Amazing Grace, a new documentary premiering Thursday, June 16 on SDPB1, profiles Grace Steinberg Day – the lone woman among 175 men attending the University of South Dakota Law School in the late 1940s.
Enduring taunts and unwanted “whisker rubs” from male classmates, 19-year-old Day attended law school during an era when many fellows came to campus on the GI Bill. “It was well-known around campus that any woman who started law school was not going to be there long,” says Day. “She’d get flunked out.” Bucking trends in a style that would become her fashion, Day graduated one semester ahead of schedule.
Post-graduation, Day faced similar resistance to female lawyers in the professional world. “There wasn’t acceptance of women in the school and then there wasn’t acceptance in the practice,” says Day. When law firms refused to hire her based on her gender, Day started her own practice in Missouri, where she and her husband raised their children. She became an expert in family law when divorce courts routinely awarded women custody of children and little else. Day retired in her late 80s but today at 90 continues to work as a court-appointed volunteer representing children in divorce and custody cases. “With divorce and custody there is so much at stake,” says Day. “Some people treat is so lightly, but it takes a lot of doing and thinking. There are so many problems to resolve. So much is stake. You are affecting the whole lifetime of a child.”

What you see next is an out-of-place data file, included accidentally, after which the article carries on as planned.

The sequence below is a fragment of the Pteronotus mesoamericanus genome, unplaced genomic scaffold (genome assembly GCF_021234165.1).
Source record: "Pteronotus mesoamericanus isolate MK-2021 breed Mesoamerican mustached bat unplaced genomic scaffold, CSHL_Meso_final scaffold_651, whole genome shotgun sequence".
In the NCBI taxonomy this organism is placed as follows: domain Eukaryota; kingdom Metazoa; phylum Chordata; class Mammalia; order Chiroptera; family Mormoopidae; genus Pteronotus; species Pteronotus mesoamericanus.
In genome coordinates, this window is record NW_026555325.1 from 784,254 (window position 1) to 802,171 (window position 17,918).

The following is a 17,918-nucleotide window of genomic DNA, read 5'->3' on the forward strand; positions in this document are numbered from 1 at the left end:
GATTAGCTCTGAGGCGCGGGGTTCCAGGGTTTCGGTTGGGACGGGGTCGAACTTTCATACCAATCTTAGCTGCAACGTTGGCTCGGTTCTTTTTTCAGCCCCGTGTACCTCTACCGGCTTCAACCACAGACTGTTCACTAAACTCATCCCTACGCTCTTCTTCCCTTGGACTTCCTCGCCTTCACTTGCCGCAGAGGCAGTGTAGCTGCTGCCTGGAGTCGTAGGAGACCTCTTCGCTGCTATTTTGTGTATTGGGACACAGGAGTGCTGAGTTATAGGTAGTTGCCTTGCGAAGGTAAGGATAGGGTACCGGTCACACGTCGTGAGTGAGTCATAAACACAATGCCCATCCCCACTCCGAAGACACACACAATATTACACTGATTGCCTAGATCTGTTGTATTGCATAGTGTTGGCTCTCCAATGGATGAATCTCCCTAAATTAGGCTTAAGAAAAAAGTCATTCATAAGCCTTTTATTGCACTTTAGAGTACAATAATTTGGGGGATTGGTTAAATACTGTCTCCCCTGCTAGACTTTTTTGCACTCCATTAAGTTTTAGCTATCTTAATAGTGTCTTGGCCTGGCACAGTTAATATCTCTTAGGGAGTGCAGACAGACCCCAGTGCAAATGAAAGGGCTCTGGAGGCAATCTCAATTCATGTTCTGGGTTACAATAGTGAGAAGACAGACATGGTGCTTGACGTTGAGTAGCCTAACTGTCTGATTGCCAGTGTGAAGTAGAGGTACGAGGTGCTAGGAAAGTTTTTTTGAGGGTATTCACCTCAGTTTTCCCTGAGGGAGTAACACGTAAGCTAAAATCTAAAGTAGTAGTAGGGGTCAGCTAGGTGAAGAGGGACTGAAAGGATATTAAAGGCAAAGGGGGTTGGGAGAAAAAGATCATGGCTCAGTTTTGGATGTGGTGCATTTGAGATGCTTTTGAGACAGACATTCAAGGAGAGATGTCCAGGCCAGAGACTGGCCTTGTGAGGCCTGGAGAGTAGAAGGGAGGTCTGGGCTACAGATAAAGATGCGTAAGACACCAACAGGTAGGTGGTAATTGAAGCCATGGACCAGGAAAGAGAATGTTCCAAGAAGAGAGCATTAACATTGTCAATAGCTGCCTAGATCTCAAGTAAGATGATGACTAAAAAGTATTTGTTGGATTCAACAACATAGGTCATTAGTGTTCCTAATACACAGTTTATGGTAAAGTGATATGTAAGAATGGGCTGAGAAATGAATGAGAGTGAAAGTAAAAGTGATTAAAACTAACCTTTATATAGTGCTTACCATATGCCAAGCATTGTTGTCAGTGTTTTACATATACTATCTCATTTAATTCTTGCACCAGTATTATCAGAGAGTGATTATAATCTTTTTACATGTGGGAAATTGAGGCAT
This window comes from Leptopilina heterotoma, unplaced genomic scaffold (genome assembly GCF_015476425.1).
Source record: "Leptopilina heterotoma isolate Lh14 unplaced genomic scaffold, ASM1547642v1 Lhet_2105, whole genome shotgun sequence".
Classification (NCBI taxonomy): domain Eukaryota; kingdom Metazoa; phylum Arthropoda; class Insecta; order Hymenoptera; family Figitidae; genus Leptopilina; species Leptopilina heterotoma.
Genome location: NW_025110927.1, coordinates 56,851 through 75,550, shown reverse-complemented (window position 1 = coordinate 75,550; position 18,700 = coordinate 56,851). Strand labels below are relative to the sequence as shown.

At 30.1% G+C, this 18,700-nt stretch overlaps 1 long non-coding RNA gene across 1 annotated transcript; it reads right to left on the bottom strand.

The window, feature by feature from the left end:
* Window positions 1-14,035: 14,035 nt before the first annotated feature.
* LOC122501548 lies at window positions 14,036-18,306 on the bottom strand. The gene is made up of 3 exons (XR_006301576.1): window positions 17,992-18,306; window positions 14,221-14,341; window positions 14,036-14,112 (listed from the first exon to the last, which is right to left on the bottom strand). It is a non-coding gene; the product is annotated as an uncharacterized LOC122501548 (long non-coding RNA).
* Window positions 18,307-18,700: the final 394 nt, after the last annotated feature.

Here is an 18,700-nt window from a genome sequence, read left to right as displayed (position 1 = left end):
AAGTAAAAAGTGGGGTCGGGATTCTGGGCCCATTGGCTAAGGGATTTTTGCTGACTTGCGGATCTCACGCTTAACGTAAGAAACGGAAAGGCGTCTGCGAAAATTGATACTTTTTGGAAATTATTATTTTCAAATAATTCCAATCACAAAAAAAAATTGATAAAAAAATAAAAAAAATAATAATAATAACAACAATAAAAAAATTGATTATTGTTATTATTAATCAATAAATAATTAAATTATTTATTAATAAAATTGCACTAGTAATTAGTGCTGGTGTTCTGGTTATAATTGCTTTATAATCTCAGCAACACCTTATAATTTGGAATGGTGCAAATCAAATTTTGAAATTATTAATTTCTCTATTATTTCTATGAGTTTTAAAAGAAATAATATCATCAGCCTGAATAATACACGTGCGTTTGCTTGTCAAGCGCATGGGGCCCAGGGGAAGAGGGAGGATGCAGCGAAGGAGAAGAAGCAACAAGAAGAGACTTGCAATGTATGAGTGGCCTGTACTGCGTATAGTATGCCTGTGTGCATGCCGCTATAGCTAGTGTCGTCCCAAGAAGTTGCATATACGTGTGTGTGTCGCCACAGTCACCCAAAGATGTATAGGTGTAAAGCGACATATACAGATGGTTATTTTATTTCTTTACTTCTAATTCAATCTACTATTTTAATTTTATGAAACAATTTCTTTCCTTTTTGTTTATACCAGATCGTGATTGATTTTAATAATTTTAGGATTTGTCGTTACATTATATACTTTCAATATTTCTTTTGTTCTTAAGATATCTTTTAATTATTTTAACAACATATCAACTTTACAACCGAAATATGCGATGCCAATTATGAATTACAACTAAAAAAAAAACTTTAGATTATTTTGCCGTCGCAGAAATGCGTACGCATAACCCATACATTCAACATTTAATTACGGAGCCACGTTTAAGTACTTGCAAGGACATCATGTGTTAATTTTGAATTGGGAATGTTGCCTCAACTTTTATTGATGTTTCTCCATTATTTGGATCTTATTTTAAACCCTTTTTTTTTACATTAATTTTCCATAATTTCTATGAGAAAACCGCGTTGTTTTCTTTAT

Amazing Grace airs Thursday, June 16th at 8:30pm (7:30 MT) and Sunday June 19th at 1:30 pm (12:30 MT) on SDPB1.
And tune in when host Lori Walsh interviews Grace Day on Dakota Midday, Thursday, June 16 at noon (11 MT) on SDPB Radio.